Valerie Egland, 74, is a San Benito County Planning Commissioner. She also serves on the Council of San Benito County Governments bicycle/pedestrian committee and was on the San Benito County Parks and Recreation Commission for three years. Egland is a former art business owner who has lived in the county for 60 years. 

Why are you running?

I have loved serving San Benito County District 2. I am very qualified, and I see the need for more women in all areas, adding diversity, perspective and voice.   

What issues are most important to your district?  How do you intend to handle them?

After roads, water, housing, jobs and traffic, we have a crisis of consensus across the county created by our hugely diverse community. Economic vitality is both District 2 and our whole county’s biggest issue. We must build up our business base if we are to be a self-help county, capable of generating sufficient income to serve our community needs, offer employment and future transportation options to reduce traffic.

Our current agriculture, technology and manufacturing businesses need our continued support and assistance to flourish. But, “From the Pajaro to the Pinnacles, we have tourist appeal.” Small businesses, from hotels to shuttles, have the potential to bring in millions of dollars annually. As we grow our quality of life with parks and trails, we become a draw for high tech businesses because that is where their employees want to live and recreate. It is with that attitude, “Your business wants to be here,” that we will approach businesses we clearly want to accommodate. 

Are you for or against Measure K? Please explain why.

Yes, I am for Measure K. Measure K affirms the C-3 zoning which promotes the commercial tourist opportunities we have along our Highway 101 corridor. We have not had success in bringing travelers in to our historic San Juan Bautista in numbers needed to thrive. Traffic congestion along that corridor has frustrated travelers. By offering respite, information and services at the C-3 commercial zones, promoting SBC products, and giving travelers space to stay, they will adventure into San Benito County; a first step to paying for all our needed services, better roads, and parks.

What kind of commercial uses along Highway 101 do you feel would most benefit the county?

C-3 zoning allows for limited acreage for a development’s commercial footprint while remaining acreage would be park-like in setting. Within that area, traveler/tourist services and accommodations that complement the character of SBC are expected. Each commercial ‘node’ is to feature SBC products, and provide direction and information about our county’s historic places, trails and parks. All of these aspects will benefit the county.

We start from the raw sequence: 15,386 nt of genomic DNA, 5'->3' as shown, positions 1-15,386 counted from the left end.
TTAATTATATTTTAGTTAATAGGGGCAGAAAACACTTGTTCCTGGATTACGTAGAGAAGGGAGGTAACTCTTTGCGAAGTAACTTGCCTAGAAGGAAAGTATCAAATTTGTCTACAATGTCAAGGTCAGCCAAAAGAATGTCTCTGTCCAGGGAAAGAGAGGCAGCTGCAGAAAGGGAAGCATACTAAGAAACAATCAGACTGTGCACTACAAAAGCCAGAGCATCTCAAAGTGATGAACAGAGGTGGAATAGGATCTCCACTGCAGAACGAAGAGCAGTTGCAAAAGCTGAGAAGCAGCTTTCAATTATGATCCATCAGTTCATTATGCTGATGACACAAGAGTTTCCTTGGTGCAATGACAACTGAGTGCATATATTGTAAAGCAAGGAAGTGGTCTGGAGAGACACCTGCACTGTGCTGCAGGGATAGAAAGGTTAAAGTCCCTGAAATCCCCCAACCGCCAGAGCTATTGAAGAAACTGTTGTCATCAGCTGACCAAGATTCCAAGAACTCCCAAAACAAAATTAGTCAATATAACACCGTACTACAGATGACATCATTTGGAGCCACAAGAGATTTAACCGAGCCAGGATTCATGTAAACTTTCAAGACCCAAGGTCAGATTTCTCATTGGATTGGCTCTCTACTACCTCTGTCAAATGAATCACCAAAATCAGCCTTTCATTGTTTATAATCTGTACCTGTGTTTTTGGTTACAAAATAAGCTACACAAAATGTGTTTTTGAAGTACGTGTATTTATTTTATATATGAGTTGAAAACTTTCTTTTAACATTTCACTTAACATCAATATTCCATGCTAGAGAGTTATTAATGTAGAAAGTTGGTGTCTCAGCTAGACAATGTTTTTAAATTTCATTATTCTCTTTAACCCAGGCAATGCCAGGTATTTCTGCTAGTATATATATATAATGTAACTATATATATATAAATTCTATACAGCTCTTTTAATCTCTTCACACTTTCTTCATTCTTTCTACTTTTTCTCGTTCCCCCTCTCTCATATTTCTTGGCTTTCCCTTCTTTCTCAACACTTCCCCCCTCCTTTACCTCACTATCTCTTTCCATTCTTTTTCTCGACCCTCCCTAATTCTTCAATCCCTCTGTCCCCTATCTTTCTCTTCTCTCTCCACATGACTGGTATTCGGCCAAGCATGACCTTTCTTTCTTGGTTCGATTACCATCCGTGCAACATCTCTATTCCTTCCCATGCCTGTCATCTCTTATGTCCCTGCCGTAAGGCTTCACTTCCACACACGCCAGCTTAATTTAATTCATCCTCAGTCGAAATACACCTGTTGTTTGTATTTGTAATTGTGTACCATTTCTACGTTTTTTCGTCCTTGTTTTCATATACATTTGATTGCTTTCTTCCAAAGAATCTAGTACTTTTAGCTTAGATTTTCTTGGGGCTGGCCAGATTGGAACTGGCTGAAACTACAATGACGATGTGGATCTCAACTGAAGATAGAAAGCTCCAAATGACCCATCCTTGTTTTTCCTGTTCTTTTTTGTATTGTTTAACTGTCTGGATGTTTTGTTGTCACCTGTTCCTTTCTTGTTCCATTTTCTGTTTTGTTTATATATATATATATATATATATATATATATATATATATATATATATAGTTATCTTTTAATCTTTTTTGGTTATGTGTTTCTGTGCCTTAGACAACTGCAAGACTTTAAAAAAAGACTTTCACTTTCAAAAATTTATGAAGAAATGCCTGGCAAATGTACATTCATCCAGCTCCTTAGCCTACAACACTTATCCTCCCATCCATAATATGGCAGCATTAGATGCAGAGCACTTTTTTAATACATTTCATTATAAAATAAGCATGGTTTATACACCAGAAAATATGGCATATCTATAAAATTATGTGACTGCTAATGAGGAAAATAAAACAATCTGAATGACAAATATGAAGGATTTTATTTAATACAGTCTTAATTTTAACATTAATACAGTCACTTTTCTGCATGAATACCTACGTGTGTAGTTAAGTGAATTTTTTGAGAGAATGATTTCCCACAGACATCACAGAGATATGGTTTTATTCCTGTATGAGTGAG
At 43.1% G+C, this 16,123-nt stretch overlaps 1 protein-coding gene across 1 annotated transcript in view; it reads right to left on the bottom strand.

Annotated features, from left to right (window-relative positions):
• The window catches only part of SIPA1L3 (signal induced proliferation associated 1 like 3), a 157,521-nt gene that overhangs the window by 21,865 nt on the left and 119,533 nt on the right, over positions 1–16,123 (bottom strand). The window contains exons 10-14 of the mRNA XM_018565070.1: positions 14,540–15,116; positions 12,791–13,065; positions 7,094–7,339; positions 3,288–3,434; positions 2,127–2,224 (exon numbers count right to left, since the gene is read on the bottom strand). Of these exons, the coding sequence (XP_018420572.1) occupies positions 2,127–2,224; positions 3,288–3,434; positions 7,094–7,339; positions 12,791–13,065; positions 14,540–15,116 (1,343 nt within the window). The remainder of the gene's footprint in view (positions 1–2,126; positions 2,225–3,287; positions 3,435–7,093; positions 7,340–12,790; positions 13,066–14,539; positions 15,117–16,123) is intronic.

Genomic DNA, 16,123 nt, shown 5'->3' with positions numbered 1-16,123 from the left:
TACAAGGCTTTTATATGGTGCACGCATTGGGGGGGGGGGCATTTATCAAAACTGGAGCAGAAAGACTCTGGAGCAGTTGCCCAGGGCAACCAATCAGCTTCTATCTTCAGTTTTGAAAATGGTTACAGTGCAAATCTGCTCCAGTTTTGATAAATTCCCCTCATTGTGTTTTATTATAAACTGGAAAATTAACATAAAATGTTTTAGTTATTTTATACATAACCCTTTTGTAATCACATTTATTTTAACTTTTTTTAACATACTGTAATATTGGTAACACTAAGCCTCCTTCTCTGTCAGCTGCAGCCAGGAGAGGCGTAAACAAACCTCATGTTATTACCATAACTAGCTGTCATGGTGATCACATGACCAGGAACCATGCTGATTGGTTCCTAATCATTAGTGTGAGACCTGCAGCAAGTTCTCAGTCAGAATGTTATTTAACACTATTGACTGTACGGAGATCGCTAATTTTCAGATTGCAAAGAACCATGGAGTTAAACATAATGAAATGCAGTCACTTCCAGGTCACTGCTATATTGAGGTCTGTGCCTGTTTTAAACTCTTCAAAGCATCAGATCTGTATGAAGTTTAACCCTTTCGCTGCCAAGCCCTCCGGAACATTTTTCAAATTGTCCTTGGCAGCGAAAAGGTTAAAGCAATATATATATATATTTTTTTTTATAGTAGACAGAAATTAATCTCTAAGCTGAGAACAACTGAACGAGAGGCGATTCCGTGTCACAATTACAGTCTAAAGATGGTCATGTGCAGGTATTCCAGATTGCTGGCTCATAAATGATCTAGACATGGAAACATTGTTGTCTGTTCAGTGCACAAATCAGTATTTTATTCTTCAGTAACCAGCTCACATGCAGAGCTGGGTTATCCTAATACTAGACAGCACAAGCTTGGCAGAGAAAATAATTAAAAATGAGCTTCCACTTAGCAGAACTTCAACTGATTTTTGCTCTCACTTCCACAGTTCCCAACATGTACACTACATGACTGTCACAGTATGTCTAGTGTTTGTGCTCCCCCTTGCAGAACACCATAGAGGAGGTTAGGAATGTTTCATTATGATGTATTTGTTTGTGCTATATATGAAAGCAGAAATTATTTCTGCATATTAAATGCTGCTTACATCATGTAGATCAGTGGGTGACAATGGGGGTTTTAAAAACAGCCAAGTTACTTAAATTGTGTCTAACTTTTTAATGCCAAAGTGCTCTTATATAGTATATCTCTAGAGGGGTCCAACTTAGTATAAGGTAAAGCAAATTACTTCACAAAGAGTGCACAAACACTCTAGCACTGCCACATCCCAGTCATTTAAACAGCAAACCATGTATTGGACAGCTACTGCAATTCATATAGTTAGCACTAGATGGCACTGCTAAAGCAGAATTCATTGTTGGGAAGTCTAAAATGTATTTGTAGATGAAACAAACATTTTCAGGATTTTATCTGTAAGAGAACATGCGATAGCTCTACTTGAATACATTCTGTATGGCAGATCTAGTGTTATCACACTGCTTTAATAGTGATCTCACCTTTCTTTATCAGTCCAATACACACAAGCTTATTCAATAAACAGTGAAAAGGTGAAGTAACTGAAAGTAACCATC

How does your life outside of politics influence what you offer as a candidate?

Outside of politics I focus on connecting people to opportunities. My deep view into “park-onomics” and healthy living is reflected in my decision-making. Hindsight provides the insight for foresight. I take the long view of our evolving county community. My optimism overcomes any fear of changes I see coming, because we must have courage to seek opportunities that are out there. 

How will you communicate with your constituents?

Normal communications between supervisors and constituents take place through county email, letters, or personal phone and email communications. I am open to suggestions from District 2 residents for an open meeting in any neighborhood, should there be an issue that needs scrutiny.  


John Freeman, 67, has served on the San Juan Bautista City Council since being elected in 2016. Prior to becoming a consultant in hazardous waste compliance issues, he worked as an industrial water treatment chemist and in hazardous waste control services. Freeman has lived in San Juan Bautista since 2002.

Why are you running?

During my time on the San Juan Bautista City Council, I led the fight to fix the San Juan Bautista high nitrate water problem, I helped develop the new parks Master Plan and I championed bringing Monterey Bay Community Power to San Benito County. I also found new sources of income so we can improve our infrastructure, including our streets, sewer and water systems. I fought hard to obtain effective management, making good use of our limited resources and I have been effective.

I want to be supervisor because our county is going to have to be tackling some very tough issues that are affecting our county, in the areas of economic development and the high cost of living and doing our part in dealing with the climate crisis.

I have the most experience out of any other candidate running for this position and I have a track record of leadership that results in solving some of our toughest local problems and concerns. I want to bring my experience to the Board of Supervisors and take on these issues.

What issues are most important to your district? How do you intend to handle them?